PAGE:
Women with chronic kidney disease (CKD) and chronic hypertension (CHT) frequently develop superimposed pre-eclampsia, but distinction from pre-existing disease is challenging. Plasma placental growth factor (PlGF), B-type natriuretic peptide (BNP), neutrophil gelatinase-associated lipocalin (NGAL), and serum relaxin concentrations were quantified in a longitudinal prospective cohort of 121 women with CKD: 44 with chronic hypertension, and 79 healthy controls. Biomarker concentrations were compared with 32 women with pre-eclampsia without pre-existing disease. Test performance was evaluated for diagnosis of superimposed pre-eclampsia requiring delivery within 14 days of sampling. PlGF was evaluated as a promising marker in a validation cohort of women with suspected pre-eclampsia (29 with CKD; 94 with chronic hypertension; 29 with superimposed pre-eclampsia requiring delivery within 14 days) and compared with women without pre-existing disease (290 with no pre-eclampsia and 176 with pre-eclampsia requiring delivery within 14 days). From 20 and up to 42 weeks of gestation, lower maternal PlGF concentrations had high diagnostic accuracy for superimposed pre-eclampsia requiring delivery within 14 days (receiver operator characteristic 0.85) and confirmed in the validation cohort. The other plasma and serum biomarkers were not discriminatory. Thus, plasma PlGF concentrations could potentially help guide clinical decision making regarding admission and delivery for superimposed pre-eclampsia.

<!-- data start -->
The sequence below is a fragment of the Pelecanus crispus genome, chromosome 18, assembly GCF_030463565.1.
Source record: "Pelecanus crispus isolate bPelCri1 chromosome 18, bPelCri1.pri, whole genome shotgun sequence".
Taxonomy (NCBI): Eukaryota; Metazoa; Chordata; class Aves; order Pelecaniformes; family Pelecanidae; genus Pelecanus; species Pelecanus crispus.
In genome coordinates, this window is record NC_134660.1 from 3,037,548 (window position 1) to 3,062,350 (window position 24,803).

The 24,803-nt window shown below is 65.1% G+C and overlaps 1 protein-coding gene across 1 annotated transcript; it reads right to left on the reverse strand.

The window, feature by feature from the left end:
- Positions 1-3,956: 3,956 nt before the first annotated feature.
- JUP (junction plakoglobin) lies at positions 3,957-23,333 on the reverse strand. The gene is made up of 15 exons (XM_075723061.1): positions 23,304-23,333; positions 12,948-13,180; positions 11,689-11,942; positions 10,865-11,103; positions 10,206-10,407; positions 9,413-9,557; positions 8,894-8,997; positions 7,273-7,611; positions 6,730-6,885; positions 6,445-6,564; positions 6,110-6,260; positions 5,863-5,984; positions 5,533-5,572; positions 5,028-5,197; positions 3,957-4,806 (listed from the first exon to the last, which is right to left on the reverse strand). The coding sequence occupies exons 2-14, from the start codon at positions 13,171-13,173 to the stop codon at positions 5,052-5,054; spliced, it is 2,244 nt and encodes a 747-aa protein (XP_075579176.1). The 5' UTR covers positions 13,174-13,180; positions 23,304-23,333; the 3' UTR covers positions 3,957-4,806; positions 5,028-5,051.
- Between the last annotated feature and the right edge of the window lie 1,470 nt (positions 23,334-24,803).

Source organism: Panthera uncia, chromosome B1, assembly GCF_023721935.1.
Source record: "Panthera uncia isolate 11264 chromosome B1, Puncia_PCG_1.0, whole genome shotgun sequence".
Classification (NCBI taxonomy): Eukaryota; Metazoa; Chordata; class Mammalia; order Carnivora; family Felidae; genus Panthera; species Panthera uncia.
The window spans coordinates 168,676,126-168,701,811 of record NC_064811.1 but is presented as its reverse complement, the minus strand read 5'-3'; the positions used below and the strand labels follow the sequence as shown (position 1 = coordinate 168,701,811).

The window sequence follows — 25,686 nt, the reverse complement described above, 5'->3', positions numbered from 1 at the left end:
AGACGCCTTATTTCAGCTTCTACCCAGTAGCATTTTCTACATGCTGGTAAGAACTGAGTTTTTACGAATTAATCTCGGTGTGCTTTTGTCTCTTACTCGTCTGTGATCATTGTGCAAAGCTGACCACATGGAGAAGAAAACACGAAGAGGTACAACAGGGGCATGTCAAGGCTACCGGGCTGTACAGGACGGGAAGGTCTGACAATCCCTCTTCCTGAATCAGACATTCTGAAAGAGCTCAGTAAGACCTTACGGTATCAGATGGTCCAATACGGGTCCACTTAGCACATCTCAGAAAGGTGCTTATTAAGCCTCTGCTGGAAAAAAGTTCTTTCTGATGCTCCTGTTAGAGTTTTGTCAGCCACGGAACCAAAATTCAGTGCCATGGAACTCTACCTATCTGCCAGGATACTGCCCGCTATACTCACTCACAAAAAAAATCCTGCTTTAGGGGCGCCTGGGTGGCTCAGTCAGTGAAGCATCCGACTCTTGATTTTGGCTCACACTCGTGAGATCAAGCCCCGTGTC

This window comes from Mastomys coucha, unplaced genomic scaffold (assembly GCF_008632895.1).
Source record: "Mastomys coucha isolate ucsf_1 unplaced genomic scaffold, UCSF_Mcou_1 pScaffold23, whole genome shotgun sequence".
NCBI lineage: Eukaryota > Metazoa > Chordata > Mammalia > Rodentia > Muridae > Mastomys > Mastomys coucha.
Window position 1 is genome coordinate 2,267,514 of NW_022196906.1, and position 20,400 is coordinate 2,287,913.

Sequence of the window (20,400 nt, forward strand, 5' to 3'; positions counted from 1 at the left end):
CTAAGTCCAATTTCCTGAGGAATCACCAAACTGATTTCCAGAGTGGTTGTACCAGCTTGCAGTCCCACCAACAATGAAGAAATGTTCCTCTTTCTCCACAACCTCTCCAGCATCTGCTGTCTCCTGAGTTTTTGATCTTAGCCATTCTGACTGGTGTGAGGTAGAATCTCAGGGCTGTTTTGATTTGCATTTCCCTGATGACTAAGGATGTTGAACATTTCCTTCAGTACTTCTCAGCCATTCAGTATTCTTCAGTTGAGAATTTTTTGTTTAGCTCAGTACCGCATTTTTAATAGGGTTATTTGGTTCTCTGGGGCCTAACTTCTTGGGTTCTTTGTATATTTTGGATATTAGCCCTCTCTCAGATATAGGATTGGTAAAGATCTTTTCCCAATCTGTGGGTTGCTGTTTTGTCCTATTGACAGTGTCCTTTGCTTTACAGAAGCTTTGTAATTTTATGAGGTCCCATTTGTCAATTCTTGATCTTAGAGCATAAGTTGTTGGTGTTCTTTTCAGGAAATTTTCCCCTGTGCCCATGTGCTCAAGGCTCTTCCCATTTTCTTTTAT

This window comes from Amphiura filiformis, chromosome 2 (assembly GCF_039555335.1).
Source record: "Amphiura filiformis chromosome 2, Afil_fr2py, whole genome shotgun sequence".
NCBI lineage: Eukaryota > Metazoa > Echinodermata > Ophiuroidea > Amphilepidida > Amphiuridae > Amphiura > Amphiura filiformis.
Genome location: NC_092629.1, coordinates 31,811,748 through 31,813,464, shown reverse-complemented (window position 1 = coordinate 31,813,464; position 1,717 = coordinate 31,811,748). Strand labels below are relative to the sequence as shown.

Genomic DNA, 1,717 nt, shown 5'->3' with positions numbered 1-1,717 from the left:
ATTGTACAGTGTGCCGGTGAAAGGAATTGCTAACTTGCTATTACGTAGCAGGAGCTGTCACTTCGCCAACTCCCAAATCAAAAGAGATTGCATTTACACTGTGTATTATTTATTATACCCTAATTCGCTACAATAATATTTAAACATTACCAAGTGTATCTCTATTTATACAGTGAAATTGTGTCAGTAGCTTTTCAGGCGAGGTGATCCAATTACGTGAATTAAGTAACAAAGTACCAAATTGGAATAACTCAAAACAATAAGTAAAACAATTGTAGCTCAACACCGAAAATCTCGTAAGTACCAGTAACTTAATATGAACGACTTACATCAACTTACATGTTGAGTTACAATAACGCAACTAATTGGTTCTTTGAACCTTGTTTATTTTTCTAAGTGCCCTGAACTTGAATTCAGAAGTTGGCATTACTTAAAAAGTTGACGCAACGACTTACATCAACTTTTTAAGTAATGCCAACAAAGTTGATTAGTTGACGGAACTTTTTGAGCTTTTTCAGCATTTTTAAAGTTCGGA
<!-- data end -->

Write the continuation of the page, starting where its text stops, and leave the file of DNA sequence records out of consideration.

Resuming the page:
Keywords: chronic kidney disease; endothelium; proteinuria.
Copyright © 2016 International Society of Nephrology. Published by Elsevier Inc. All rights reserved.